Within East London, areas such as Shoreditch are often associated with ‘hipsters’, vintage fashion and artists. Its demographic diversity makes the area a fertile ground for culture, music, art and everything up-and-coming.
Gentrification in East London has also played a significant role in the area’s development, financially and culturally. Consequently, the number of trendy cafés with unusual concepts, such as getting your bike fixed or stroking a cat whilst sipping tea, have risen.
Are you adventurous? Do you like trying new things? Read ELL’s guide to quirky cafés and be inspired!
Cereal Killer Cafe
139 Brick Lane, London E1 6SB
Cereal might not come to mind when you first think of cafés, but after the Cereal Killer Café opened its doors to the public in Brick Lane last year, it’s all the rage. It is the UK’s first café which specialises in cereal. If you want to start your day with a sugar rush, this is the place to go. The café has a modern and cool vibe, especially since they use an iPad as their till and for taking orders. Gary Keery and his twin brother Alan, from Belfast, decided to set up shop after having a “a sugar rush induced dream”. The café offers 120 different types of cereal, 30 kinds of milk and a selection of 20 toppings. The prices for each bowl range from £3 for small, £4 for medium and £5 for a large size. Elly Feeney, a cerealist at Cereal Killer Café, said: “It is about the experience and not somewhere you go everyday”. Their menu also includes American and global cereals, so getting hold of these in the UK is not nearly impossible anymore. Yasmine Hajji, 20, a Media and Sociology student at Goldsmiths University of London, described the place as “novelty” and said: “I wanted to try it out because of the controversy surrounding it when it first opened and also I love cereal and thought it would be cool to try out some cereals you wouldn’t come by normally”.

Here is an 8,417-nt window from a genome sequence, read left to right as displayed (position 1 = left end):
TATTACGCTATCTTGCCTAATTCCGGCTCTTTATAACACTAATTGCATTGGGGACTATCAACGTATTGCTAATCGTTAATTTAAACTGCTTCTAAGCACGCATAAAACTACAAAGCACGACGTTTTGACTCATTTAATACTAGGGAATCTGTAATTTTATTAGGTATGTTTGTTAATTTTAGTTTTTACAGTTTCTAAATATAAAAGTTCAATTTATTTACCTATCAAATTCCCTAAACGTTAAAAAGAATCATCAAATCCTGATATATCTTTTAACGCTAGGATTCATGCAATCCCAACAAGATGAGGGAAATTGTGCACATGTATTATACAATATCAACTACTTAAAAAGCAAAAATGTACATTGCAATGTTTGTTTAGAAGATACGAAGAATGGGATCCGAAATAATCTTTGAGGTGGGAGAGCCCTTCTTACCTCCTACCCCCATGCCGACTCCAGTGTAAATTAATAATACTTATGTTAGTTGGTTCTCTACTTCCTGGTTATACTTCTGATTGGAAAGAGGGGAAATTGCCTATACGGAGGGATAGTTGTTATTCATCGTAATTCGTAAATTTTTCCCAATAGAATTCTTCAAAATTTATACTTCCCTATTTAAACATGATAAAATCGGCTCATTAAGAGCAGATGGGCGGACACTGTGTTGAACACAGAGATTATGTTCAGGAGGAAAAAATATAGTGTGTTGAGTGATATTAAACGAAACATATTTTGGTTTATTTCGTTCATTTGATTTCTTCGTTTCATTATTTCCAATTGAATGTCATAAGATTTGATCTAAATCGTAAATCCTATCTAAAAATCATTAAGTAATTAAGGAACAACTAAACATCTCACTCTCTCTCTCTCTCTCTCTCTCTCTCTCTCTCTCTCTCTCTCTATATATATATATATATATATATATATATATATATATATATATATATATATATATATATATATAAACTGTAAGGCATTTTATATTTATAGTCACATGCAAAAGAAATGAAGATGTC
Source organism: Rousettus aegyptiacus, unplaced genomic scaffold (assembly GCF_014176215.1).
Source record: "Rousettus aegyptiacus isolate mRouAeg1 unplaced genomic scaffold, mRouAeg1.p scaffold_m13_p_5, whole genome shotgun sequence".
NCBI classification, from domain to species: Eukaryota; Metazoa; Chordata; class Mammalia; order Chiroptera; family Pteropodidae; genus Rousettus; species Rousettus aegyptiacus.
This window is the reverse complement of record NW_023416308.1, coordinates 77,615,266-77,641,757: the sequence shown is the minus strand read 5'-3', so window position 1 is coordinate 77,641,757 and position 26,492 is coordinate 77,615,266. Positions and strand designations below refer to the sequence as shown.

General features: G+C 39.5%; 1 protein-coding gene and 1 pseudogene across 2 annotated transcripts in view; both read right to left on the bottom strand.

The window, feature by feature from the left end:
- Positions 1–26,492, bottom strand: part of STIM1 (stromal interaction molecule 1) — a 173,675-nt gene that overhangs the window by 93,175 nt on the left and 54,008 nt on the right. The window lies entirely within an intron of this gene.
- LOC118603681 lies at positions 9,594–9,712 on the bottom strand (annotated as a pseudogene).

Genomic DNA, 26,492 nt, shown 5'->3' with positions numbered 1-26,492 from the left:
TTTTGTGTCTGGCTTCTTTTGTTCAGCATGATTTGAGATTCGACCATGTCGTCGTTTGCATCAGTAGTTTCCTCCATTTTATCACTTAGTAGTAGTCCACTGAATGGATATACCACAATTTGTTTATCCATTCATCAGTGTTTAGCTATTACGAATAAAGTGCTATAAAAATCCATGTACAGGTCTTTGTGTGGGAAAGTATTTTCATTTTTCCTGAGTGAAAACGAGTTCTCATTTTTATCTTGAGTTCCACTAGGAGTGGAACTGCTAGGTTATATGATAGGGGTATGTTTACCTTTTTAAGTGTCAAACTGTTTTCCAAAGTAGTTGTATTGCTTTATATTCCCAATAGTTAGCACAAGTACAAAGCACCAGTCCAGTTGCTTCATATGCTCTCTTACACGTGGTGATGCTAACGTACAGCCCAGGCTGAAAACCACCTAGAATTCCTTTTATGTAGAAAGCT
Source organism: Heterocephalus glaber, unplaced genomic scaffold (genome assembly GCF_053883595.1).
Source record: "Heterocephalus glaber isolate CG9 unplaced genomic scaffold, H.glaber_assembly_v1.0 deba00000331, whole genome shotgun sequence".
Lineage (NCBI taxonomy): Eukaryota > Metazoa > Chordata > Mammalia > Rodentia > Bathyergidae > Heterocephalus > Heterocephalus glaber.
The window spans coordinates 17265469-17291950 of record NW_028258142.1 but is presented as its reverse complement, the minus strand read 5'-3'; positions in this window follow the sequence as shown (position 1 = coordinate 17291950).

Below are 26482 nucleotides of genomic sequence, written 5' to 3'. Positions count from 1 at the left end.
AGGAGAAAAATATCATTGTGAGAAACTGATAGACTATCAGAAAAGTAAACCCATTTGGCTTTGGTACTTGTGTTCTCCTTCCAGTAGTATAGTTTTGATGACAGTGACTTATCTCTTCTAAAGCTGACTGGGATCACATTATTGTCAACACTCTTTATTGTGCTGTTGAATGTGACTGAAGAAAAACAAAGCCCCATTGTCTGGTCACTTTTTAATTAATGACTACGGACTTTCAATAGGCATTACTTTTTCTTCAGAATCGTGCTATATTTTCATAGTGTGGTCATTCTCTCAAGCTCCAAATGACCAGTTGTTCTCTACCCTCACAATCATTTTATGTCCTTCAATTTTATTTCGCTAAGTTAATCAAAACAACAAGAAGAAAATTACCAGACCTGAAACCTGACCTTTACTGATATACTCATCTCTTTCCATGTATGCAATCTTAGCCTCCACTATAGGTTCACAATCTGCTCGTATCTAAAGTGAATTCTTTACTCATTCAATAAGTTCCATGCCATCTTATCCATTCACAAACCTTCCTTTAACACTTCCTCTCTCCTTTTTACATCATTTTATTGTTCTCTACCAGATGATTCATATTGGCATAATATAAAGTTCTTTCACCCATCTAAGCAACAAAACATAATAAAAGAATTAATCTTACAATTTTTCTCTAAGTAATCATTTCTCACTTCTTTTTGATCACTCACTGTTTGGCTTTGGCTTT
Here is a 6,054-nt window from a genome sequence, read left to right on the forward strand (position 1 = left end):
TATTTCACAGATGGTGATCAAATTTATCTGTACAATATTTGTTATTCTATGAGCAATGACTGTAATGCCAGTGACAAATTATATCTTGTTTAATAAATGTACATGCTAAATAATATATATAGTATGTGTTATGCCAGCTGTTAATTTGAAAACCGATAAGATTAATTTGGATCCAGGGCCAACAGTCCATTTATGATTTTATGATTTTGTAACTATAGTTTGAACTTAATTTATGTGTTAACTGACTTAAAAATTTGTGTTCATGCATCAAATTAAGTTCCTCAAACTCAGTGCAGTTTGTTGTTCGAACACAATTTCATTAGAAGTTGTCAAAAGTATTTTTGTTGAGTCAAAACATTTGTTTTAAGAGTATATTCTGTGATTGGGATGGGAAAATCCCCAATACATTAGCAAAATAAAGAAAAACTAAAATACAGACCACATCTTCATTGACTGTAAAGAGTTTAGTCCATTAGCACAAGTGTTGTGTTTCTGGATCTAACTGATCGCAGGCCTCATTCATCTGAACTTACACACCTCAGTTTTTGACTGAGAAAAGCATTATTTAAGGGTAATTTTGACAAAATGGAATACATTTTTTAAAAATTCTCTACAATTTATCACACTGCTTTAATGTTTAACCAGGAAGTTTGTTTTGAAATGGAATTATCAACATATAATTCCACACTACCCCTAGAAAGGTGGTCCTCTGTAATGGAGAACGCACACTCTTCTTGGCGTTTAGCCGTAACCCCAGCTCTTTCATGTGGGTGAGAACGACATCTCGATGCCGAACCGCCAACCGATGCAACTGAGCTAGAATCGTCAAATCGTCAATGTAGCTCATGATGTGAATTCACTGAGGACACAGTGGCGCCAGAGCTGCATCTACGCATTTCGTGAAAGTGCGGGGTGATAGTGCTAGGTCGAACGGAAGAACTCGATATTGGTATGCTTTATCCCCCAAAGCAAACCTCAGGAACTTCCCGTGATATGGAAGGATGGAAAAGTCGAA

70 Paul Street, London EC2A 4NA